1st March, 2001
Friday March 2nd at 11.00 - 12.00
The Lough Gramophone Circle will hold a recital in the Library, presented by Pat Lemasney
Bedtime stories Wear your pyjamas and bring your teddy bear!
To celebrate World Book Day ( which was march 1st) , there will be a children's' story time in Douglas Library on Saturday March 3rd at 11.00 am.
Tuesday March 6th at 11.30 am
Talk on Irish trees by Re Ó Cinneide of Coillte
Adm. is free and everyone is welcome
THE HISTORY OF DOUGLAS
Part 30 - ST. LUKE'S, DOUGLAS
Douglas is a chapelry in the parish of Carrigaline and the instrument was dated the 2nd June, 1783, which assigns to the new district or chapel of Douglas the following districts viz: Monriag, Monkfieldstown, Roachestown, Knocknamullagh, Oldcourt, Barryarbin, Hilltown, Ballinrea, Balliegurrie, Cusduff, Burnhill, Danebrook, Grange, Montpelier, Scudoaleen, Scairt, a corruption of the Gaelic name Scairt a' Dailthin, Castletreasure, Maryborough, Menus, Ballincurrig, Ardclarig, Ardewacleahy, Glebe, Ballinemalagh, Ballygarvers and Ballyduhig.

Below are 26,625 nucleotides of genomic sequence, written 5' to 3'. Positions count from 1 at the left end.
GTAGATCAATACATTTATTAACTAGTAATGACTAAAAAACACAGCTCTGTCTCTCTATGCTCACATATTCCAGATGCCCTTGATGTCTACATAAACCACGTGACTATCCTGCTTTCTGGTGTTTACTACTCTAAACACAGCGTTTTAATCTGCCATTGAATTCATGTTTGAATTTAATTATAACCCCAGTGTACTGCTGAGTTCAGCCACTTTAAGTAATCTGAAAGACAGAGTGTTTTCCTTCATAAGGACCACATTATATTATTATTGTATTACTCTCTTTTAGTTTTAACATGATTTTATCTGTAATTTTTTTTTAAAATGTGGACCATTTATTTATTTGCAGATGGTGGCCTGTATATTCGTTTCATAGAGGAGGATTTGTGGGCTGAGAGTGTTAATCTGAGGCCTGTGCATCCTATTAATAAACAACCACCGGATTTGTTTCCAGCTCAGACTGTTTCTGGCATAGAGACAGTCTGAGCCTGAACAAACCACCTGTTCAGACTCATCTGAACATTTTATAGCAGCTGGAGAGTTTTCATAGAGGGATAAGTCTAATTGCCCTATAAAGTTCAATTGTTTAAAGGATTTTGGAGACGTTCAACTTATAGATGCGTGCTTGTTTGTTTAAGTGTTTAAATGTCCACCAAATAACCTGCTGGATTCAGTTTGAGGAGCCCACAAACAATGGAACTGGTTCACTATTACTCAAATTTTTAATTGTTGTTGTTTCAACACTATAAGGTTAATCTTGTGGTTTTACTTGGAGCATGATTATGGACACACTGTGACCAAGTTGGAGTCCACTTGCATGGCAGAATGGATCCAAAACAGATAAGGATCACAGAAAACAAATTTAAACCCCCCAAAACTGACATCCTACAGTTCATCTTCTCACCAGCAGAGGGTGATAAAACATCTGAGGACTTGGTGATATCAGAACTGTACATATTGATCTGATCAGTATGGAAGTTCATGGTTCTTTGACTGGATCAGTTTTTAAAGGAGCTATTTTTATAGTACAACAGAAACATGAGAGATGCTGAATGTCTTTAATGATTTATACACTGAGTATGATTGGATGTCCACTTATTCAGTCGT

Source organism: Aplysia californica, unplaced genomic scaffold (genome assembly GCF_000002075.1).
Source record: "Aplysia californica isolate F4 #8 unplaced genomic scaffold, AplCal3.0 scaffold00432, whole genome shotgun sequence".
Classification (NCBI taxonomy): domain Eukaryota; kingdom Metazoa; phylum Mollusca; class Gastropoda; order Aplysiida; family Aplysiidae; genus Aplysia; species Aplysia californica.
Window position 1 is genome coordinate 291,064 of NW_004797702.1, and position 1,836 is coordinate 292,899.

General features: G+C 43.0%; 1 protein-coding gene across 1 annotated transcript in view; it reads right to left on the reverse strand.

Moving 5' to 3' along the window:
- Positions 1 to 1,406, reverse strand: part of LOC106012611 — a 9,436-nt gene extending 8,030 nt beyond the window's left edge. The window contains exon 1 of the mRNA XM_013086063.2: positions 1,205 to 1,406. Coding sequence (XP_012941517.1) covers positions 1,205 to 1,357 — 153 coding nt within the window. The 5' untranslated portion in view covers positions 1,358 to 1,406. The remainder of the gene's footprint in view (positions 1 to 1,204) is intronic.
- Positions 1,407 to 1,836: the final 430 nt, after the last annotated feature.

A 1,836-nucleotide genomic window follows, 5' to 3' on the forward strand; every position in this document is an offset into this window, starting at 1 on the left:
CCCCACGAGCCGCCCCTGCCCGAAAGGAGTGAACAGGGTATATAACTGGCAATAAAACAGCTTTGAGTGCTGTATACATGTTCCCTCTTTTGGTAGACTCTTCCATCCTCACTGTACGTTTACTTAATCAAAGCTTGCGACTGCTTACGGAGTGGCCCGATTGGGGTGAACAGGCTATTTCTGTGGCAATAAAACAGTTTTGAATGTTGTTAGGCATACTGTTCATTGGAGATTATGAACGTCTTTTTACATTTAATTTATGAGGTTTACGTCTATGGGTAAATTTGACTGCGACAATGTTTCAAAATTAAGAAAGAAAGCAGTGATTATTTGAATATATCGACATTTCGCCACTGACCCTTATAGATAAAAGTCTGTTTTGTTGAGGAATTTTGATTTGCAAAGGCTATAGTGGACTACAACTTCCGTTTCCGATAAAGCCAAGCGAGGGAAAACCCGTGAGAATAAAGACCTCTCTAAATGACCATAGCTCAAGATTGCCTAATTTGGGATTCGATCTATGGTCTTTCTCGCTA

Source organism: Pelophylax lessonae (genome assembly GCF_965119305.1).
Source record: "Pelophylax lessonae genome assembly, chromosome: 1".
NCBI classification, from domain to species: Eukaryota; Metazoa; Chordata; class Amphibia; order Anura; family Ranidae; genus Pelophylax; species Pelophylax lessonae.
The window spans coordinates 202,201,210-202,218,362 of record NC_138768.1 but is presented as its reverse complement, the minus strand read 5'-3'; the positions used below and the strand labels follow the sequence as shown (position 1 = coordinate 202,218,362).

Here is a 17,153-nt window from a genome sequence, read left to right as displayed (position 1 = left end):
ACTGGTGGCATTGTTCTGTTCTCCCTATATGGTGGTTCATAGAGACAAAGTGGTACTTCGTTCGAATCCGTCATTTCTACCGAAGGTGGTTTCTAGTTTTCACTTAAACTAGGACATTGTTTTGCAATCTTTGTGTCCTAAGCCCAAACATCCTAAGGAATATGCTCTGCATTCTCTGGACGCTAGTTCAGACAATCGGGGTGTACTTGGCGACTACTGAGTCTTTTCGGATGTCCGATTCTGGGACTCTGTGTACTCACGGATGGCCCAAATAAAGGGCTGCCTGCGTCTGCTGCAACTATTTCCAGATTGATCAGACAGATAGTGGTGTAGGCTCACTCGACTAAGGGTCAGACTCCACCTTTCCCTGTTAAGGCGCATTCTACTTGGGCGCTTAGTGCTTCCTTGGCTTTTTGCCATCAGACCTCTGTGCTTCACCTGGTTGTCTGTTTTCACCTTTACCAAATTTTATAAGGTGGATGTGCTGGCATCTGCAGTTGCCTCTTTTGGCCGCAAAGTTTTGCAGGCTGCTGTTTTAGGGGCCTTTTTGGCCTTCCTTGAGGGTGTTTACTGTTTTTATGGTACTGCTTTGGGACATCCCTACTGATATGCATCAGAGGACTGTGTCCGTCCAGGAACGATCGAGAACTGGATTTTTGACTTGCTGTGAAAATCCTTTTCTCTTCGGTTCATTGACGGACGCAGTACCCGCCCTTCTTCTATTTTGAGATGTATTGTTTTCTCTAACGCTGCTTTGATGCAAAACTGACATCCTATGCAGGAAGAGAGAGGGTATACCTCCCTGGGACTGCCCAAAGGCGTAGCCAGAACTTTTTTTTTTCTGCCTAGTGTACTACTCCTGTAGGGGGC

The chapel of the district was built in 1785 at the cost of £6126.96.36.199/2, of which £369.4.7 1/2, was gifted by the late Board of First Fruits and £325.16.11 was raised by subscription. On the 17th September 1786, the minister, churchwardens and parishioners of Carrigaline petitioned the Bishop to consecrate the new chapel of Ease under the name of St.Luke, by the Bishop of Cloyne, acting on behalf of the Bishop of Cork who was ill in England.
September 5th, 1788, Thomas Breviter, writing from Douglas, requested permission to build on the glebe of Douglas, which had hitherto been without a house. A commission found that Breviter expended £73.1 3.9. in enclosing the glebe and this amount was passed by the Bishop on 19th July 1799.
On November 12th, 1791, Arthur Keily, A.B., was licensed to be curate at Douglas at £50. per annum, on the nomination of Breviter.
There is a further report for the year 1855, which states "Douglas Chapel of Ease is in good order. Rev.J. Bustead is curate. Five acres of land set. Divine Service twice on all Sundays and once on usual festivals and feasts. In winter, evening service is held in a house. 150 children are on rolls of a school kept by local subscribers. The Protestant population of Douglas is 310:"
In February 1875, St. Luke's was made a separate parish in the charge of Canon S. Hayman, MA, who was transferred, from Carrigaline. By his efforts the church erected in 1786, was almost entirely rebuilt and consecrated on the 27th August 1875 at a cost of over £3,000. 1885-6, he extended the nave, cost £600, and laid the foundations of the tower, which was then raised to a height of 16 feet, for about £450.